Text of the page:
Examination Methods Visual Acuity see Chapter 1 1221 Examination of the Fundus

Direct ophthalmoscopy (Fig. 12.4a; see also Fig. 1.13): A direct ophthalmoscope is positioned close to the patient's eye. The examiner sees a 16-power magnified image of the fundus.

Advantages. The high magnification permits evaluation of small retinal findings such as diagnosing retinal microaneurysms. The dial of the ophthalmoscope contains various different plus and minus lenses and can be adjusted as necessary. These lenses compensate for refractive errors in both the patient

a Direct ophthalmoscopy: the examiner sees an erect fundus image of the patient. b Indirect ophthalmoscopy: the examiner sees a virtual inverted fundus image. c Position of examiner and patient for indirect ophthalmoscopy.

Ophthalmoscopy.

Ophthalmoscopy.

Light source

Indirect Ophthalmoscope Technique Retianal Ffa Examin

and the examiner. They may also be used to measure the prominence of retinal changes, such as the prominence of the optic disk in papilledema or the prominence of a tumor. The base of the lesion is brought into focus first and then the peak of the lesion. A difference of 3 diopters from base to peak corresponds to a prominence of 1 mm. Direct ophthalmoscopy produces an erect image of the fundus, which is significantly easier to work with than an inverted image, and is therefore a suitable technique even for less experienced examiners.

Disadvantages. The image of the fundus is highly magnified but shows only a small portion of the fundus. Rotating the ophthalmoscope can only partially compensate for this disadvantage. Direct ophthalmoscopy also produces only a two-dimensional image.

Indirect ophthalmoscopy (Figs. 12.4b and c): A condensing lens (+14 to + 30 diopters) is held approximately 13 cm from the patient's eye. The fundus appears in two to six-power magnification; the examiner sees a virtual inverted image of the fundus at the focal point of the loupe. Light sources are available for monocular or binocular examination.

Advantages. This technique provides a good stereoscopic, optimally illuminated overview of the entire fundus in binocular systems.

Disadvantages. Magnification is significantly less than in direct ophthalmos-copy. Indirect ophthalmoscopy requires practice and experience.

Contact lens examination: The fundus may also be examined with a slit lamp when an additional magnifying lens such as a three-mirror lens (see Fig. 12.5) or a 78 to 90 diopter lens is used.

Mirror Fundus

Figs. 12.5a and b Principle of the examination: The lens is placed directly on the eye after application of a topical anesthetic. The various mirrors of Goldmann three-mirror lens visualize different areas of the retina: 1) posterior pole, 2) central part of the peripheral retina, 3) outer peripheral retina (important in diagnosing retinal tears), 4) gonioscopy mirror for examination of the chamber angle.

Figs. 12.5a and b Principle of the examination: The lens is placed directly on the eye after application of a topical anesthetic. The various mirrors of Goldmann three-mirror lens visualize different areas of the retina: 1) posterior pole, 2) central part of the peripheral retina, 3) outer peripheral retina (important in diagnosing retinal tears), 4) gonioscopy mirror for examination of the chamber angle.

Advantages. This technique produces a highly magnified three-dimensional image yet still provides the examiner with a good overview of the entire fundus. The three-mirror lens also visualizes "blind areas" of the eye such as the angle of the anterior chamber. Contact lens examination combines the advantages of direct ophthalmoscopy and indirect ophthalmoscopy and is therefore the gold standard for diagnosing retinal disorders.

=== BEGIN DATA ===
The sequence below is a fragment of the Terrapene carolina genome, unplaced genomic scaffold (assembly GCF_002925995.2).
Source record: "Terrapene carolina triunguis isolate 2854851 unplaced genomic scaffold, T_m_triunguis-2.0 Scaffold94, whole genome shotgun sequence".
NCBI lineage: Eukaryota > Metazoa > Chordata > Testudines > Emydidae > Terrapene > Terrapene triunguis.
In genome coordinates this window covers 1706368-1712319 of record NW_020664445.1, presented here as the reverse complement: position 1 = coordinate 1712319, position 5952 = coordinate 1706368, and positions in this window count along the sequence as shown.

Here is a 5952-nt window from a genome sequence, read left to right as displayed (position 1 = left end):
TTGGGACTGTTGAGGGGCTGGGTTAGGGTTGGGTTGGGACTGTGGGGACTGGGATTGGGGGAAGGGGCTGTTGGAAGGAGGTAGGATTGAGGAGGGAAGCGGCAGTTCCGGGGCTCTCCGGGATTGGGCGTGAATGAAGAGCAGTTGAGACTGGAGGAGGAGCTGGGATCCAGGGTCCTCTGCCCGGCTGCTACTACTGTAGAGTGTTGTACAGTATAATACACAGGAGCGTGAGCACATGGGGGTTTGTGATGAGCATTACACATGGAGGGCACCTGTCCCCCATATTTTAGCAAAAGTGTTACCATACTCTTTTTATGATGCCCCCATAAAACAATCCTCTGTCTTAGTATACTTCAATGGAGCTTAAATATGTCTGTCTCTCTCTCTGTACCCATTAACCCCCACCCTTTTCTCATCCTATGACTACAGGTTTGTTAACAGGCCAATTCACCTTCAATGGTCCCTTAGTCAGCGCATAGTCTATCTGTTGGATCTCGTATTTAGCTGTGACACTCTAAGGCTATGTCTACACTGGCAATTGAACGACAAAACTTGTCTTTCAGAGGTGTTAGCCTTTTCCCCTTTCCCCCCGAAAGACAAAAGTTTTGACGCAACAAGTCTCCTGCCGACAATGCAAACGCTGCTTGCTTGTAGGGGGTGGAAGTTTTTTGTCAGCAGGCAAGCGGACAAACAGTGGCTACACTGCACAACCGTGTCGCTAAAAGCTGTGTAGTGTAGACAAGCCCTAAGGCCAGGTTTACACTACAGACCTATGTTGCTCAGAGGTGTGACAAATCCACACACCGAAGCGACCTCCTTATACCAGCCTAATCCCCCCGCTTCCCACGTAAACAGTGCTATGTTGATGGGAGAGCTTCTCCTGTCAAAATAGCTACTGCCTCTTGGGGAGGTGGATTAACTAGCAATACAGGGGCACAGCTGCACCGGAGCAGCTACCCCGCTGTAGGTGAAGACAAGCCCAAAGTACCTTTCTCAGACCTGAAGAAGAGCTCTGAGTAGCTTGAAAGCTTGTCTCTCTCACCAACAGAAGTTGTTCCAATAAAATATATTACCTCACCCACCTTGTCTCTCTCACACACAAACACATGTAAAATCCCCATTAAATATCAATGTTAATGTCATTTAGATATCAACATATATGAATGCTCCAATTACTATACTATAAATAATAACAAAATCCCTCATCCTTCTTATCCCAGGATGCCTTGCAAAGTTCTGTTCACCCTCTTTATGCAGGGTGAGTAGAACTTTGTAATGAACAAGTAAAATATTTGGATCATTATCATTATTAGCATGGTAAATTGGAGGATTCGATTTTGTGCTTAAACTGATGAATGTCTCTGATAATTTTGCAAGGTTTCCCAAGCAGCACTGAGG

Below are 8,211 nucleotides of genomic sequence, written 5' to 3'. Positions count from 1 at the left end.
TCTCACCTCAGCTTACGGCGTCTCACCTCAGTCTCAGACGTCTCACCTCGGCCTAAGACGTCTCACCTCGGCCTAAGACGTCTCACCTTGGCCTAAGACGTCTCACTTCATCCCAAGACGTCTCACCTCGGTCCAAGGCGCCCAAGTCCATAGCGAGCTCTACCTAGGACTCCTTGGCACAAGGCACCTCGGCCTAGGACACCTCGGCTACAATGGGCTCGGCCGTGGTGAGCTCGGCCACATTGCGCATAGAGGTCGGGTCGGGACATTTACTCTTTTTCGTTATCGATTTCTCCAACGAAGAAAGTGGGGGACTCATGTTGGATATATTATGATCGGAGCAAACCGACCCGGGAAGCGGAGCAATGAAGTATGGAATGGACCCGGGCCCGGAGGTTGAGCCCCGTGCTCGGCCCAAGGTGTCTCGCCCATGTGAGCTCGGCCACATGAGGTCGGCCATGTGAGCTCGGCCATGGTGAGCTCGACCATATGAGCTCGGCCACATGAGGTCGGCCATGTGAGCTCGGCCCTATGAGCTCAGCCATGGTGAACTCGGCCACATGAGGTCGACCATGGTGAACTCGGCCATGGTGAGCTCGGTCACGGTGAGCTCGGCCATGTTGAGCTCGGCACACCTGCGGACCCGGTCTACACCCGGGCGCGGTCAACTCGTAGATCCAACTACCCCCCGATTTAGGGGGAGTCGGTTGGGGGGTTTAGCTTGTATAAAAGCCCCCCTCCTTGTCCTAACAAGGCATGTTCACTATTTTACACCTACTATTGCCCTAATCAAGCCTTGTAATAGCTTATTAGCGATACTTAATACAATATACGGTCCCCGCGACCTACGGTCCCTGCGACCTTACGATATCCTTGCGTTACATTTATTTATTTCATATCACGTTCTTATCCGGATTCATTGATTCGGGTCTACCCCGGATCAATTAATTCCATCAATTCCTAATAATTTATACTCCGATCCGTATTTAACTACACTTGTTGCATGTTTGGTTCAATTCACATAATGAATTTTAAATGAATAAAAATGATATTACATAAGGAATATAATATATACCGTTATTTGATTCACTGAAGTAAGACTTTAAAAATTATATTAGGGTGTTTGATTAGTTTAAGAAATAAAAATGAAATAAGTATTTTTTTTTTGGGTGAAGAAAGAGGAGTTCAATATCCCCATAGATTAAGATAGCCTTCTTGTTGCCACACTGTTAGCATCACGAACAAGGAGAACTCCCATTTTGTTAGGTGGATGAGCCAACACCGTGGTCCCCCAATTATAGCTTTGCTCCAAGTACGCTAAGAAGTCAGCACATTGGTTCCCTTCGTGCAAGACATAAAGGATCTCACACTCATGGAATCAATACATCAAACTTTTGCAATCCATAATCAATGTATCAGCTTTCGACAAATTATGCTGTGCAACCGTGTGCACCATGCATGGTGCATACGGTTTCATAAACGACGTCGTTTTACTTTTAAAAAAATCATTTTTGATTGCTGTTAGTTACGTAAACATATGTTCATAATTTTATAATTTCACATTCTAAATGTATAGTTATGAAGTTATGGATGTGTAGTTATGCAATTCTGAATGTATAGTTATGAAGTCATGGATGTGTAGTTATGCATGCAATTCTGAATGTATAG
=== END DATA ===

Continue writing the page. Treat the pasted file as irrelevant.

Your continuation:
Where significant opacification of the optic media (as in a mature cataract) prevents direct visualization of the retina with the techniques mentioned above, the examiner can evaluate the pattern of the retinal vasculature. The sclera is directly illuminated in all four quadrants by moving a light source back and forth directly over the sclera. Patients with intact retinas will be able to perceive the shadow of their own vasculature on the retina (entoptic phenomenon). They will see what looks like "veins of a leaf in autumn". Patients who are able to perceive this phenomenon have potential retinal vision of at least 20/200.

Ultrasonography: Ultrasound studies are indicated where opacification of the optic media such as cataract or vitreous hemorrhage prevent direct inspection of the fundus or where retinal and choroidal findings are inconclusive. Intraocular tissues vary in how they reflect ultrasonic waves. The retina is highly reflective, whereas the vitreous body is normally nearly anechoic. Ultrasound studies can therefore demonstrate retinal detachment and distinguish it from a change in the vitreous body. Optic disk drusen are also highly reflective. Ultrasound is also helpful in diagnosing intraocular tumors with a prominence of at least 1.5 mm. The specific echogenicity of the tissue also helps to evaluate whether a tumor is malignant, for example in distinguishing a choroidal nevus from a malignant melanoma (Fig. 12.6).

Ultrasound studies can demonstrate retinal detachment where the optic media of the eye are opacified (due to causes such as cataract or vitreous hemorrhage). This is because the retina is highly reflective in contrast to the vitreous body. Ultrasound can also be used to confirm the presence of malignant choroidal processes.

Fundus photography: Abnormal changes can be recorded with a single-lens reflex camera. This permits precise documentation of follow-up findings. Photographs obtained with a fundus camera in green light provide high-contrast images of abnormal changes to the innermost layers of the retina such as changes in the layer of optic nerve fibers, bleeding, or microaneurysms.

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